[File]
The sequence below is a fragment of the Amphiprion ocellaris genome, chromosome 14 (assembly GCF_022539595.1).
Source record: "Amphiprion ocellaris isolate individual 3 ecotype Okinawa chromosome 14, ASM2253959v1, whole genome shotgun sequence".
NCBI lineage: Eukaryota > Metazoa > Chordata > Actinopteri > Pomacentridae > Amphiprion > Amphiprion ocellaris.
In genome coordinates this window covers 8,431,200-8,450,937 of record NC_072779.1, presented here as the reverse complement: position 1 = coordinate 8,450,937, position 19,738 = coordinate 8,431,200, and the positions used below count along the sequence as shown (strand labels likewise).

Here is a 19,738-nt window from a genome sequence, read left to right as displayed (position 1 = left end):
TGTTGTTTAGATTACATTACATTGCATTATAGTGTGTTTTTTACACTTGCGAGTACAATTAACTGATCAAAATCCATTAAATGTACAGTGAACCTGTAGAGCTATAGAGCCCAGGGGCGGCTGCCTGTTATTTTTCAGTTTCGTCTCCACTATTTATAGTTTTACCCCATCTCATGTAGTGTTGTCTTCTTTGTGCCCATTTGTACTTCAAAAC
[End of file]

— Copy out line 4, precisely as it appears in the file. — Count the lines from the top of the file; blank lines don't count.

In genome coordinates this window covers 8,431,200-8,450,937 of record NC_072779.1, presented here as the reverse complement: position 1 = coordinate 8,450,937, position 19,738 = coordinate 8,431,200, and the positions used below count along the sequence as shown (strand labels likewise).